3. There are actually thousands of PWDs with blogs, and I just don’t know it because I can’t tell a difference. Where this is true, this is a testament to the equalizing power of the Internet. But until access for all is reached, and participation by all is valued, we haven’t reached the net’s full power.
I’ve seen some debates that moved from your blog to others, back and forth across blogs. How hard is it to keep up on a cross-blog dynamic like that?
It’s hard. Hard enough that the previously mentioned Jay and I have been bouncing ideas back and forth on how to create a commons for the discussion of a given thread. Something that will be a permanent holding area for cross-blog arguments, or collaborative discussion, without becoming the center of attention. There’s a disconnect between the sort of essay communication that happens on blogs, and the live-action arguments you see on TV. You can reach a deep understanding of each participant’s views online, provided they’re lucid enough to give you one, but it’s hard to arrive at synthesis. With real-time communication, it’s easy to synthesize, but also entirely too easy to oversimplify or omit relevant information. There’s got to be a middle way.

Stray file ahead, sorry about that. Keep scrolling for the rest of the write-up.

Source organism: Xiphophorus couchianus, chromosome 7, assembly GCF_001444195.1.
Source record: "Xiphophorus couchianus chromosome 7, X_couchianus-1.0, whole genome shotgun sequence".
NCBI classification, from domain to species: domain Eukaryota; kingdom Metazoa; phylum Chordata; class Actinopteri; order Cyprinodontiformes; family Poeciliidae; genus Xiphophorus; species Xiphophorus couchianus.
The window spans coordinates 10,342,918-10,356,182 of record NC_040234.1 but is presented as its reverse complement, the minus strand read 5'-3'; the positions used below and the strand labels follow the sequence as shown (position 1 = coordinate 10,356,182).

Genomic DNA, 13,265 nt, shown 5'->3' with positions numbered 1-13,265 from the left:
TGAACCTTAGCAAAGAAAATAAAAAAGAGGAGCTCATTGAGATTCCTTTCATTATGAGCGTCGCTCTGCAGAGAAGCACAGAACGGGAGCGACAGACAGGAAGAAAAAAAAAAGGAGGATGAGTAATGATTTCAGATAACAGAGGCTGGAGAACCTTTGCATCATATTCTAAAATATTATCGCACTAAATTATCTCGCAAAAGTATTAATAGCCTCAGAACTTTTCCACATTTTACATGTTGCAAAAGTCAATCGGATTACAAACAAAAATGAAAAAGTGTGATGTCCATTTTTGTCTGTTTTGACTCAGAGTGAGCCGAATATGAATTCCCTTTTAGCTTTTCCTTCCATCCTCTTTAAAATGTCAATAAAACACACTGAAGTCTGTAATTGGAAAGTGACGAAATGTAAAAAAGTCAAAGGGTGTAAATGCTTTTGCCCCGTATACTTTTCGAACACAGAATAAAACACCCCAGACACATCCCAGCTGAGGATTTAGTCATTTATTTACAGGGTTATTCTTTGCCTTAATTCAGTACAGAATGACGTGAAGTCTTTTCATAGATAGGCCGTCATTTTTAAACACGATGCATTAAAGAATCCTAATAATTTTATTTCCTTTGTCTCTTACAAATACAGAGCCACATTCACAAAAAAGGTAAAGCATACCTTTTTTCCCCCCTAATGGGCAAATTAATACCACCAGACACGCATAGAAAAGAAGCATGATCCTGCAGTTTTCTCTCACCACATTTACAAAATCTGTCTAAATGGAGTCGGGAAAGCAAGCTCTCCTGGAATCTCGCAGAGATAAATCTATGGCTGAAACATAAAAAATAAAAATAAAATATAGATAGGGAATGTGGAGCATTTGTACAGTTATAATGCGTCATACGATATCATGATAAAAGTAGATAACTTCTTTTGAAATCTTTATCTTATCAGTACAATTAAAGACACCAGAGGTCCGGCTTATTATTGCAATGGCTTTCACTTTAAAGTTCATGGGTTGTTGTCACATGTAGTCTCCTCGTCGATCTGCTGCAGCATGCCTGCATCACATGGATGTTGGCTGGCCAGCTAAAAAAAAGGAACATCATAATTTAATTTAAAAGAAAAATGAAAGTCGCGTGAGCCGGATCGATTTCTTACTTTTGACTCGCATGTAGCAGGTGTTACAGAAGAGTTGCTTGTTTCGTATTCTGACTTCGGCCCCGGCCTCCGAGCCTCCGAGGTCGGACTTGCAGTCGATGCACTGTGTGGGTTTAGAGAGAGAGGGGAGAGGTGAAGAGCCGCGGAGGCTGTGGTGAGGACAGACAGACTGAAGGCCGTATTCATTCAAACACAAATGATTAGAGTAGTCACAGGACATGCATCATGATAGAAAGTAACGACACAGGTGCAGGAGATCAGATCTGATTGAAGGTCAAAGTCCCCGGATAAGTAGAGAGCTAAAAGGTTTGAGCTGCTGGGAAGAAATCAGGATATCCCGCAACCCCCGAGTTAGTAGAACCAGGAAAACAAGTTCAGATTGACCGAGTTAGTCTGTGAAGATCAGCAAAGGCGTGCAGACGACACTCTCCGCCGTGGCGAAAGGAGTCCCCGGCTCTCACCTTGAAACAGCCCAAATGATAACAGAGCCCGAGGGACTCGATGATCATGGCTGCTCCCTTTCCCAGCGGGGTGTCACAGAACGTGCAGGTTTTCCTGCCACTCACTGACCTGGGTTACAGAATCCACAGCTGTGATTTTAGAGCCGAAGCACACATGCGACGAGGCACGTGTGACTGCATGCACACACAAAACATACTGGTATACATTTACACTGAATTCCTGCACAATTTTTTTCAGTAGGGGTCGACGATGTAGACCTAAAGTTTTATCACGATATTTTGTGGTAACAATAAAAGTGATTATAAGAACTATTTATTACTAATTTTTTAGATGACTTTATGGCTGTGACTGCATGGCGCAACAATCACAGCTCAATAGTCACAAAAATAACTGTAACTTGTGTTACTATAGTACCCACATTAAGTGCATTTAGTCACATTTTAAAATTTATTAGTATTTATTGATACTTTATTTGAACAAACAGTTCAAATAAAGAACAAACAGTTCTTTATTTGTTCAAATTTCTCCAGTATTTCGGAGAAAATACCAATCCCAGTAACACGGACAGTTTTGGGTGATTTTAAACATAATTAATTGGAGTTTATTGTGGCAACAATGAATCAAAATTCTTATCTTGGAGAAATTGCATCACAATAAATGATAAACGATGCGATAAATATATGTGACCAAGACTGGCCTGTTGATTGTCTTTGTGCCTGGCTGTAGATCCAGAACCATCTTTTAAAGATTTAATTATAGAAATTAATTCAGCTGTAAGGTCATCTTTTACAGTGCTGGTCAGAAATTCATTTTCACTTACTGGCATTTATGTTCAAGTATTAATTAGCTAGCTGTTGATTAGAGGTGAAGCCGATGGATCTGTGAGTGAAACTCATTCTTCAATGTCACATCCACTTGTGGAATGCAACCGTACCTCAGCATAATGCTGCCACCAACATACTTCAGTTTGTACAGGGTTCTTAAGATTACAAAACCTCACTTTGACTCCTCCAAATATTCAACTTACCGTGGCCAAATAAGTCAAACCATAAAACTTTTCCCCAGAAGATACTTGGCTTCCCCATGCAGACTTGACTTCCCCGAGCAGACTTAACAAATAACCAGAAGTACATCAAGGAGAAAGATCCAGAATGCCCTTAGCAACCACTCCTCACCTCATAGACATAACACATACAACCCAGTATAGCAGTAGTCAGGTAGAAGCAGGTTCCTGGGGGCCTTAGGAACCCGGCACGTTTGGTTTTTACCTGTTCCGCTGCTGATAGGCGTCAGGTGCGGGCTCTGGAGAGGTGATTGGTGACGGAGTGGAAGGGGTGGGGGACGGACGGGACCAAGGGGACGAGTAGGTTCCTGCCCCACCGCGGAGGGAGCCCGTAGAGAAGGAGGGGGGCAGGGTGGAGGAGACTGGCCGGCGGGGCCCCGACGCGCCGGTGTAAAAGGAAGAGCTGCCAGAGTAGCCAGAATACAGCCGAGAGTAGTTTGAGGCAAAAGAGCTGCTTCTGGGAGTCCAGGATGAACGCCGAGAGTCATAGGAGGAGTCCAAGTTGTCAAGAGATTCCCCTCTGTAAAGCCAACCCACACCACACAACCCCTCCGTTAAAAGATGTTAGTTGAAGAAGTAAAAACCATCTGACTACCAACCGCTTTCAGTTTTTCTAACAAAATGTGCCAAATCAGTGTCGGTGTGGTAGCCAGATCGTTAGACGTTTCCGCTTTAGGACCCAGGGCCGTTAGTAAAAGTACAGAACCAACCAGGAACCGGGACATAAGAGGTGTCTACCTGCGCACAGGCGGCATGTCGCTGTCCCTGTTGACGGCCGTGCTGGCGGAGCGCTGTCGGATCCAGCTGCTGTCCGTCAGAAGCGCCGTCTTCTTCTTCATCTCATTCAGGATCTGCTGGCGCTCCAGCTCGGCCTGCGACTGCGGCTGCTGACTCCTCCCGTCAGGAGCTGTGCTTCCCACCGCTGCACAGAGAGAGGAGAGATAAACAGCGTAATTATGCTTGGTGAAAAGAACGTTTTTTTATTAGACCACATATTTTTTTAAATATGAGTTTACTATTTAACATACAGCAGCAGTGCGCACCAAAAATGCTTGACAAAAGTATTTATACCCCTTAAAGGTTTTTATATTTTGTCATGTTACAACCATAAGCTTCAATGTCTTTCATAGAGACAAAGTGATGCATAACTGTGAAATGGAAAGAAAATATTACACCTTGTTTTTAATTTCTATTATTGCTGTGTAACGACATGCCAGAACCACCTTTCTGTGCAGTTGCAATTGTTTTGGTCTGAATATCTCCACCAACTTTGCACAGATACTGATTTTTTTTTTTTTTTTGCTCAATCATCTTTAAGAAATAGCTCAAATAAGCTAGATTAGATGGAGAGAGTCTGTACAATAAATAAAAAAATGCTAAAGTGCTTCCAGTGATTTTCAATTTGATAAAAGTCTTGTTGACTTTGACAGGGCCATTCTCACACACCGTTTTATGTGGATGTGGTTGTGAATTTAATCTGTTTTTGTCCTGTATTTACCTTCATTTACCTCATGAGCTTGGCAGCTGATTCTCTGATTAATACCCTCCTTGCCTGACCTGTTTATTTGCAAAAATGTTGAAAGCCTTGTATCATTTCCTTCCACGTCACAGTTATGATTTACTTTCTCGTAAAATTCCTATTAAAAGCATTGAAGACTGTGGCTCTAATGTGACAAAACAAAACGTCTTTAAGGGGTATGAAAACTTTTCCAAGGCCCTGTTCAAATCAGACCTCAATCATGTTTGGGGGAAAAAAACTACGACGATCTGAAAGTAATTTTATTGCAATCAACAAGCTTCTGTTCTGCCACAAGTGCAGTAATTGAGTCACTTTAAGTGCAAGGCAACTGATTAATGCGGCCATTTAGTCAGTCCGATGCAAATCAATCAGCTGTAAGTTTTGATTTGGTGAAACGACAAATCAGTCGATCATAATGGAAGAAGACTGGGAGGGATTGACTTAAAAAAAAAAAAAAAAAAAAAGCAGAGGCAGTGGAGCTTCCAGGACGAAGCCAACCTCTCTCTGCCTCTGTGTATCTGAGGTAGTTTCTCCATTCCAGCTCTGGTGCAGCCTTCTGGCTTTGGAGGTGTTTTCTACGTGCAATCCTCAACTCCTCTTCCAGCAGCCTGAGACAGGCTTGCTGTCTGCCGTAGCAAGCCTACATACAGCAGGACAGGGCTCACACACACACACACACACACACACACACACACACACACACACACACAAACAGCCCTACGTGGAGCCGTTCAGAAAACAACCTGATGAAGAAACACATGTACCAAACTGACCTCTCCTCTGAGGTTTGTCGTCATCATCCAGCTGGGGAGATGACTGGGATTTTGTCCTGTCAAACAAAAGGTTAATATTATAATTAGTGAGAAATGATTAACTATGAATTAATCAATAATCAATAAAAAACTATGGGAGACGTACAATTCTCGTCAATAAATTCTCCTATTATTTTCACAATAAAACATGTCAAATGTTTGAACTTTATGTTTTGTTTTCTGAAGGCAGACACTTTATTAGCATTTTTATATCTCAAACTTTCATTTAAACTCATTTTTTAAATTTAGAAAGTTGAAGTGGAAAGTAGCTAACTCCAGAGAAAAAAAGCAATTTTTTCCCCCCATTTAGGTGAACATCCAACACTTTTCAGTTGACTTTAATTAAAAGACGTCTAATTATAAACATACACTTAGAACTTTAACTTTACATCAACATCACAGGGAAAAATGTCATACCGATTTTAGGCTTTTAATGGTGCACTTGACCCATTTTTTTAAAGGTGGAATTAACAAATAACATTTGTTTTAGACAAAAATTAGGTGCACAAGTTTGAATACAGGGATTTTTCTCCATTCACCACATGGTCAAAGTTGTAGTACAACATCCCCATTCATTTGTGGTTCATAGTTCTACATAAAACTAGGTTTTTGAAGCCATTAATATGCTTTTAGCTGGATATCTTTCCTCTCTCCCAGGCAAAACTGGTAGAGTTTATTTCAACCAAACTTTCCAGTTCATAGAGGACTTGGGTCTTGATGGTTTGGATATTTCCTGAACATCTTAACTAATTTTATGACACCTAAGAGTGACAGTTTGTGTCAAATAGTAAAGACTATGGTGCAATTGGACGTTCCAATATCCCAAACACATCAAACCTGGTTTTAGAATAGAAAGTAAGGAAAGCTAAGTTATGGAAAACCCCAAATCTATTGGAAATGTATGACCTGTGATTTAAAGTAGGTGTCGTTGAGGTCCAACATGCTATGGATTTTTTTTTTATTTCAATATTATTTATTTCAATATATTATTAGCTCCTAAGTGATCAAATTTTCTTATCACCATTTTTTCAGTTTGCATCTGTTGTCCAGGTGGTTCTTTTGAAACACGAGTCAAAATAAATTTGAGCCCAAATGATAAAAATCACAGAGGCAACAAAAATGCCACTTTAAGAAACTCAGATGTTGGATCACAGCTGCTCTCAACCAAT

You’re working on writing your own blogging software called Entropy. What’s cool about it? Why create your own tool instead of using one off the shelf?

Actually, when I did my first blog in 2000, I wrote my own app called to do the management. At the time, Blogger had just started up, and having seen what I could do with that, or with the big systems I could waste lots of time installing with little discernible benefit, I decided to build my own. There’s a part of me that’s more interested with the sociology of blogging than in the content, and having a system that I know inside and out lets me experiment a lot more than I can with another package.

Right now, I have to say nothing is cool about it, because the latest version isn’t working. 🙂 Theoretically, Entropy works entirely on the author’s machine, and functions with an API like Blogger, Metaweblog, or Movable Type. So you can (again, theoretically) set it up locally, and then run your blogging app like you’ve set it up on some server. The big deal about this approach is that the apps out there either need to be installed on a server (e.g., Movable Type) or are out of the author’s control as far as content retention (Blogger, Typepad). So if you don’t know how to mess with a server, or don’t have the privileges to, or you really value having the stuff you write 100% under your control, Entropy will rock your world.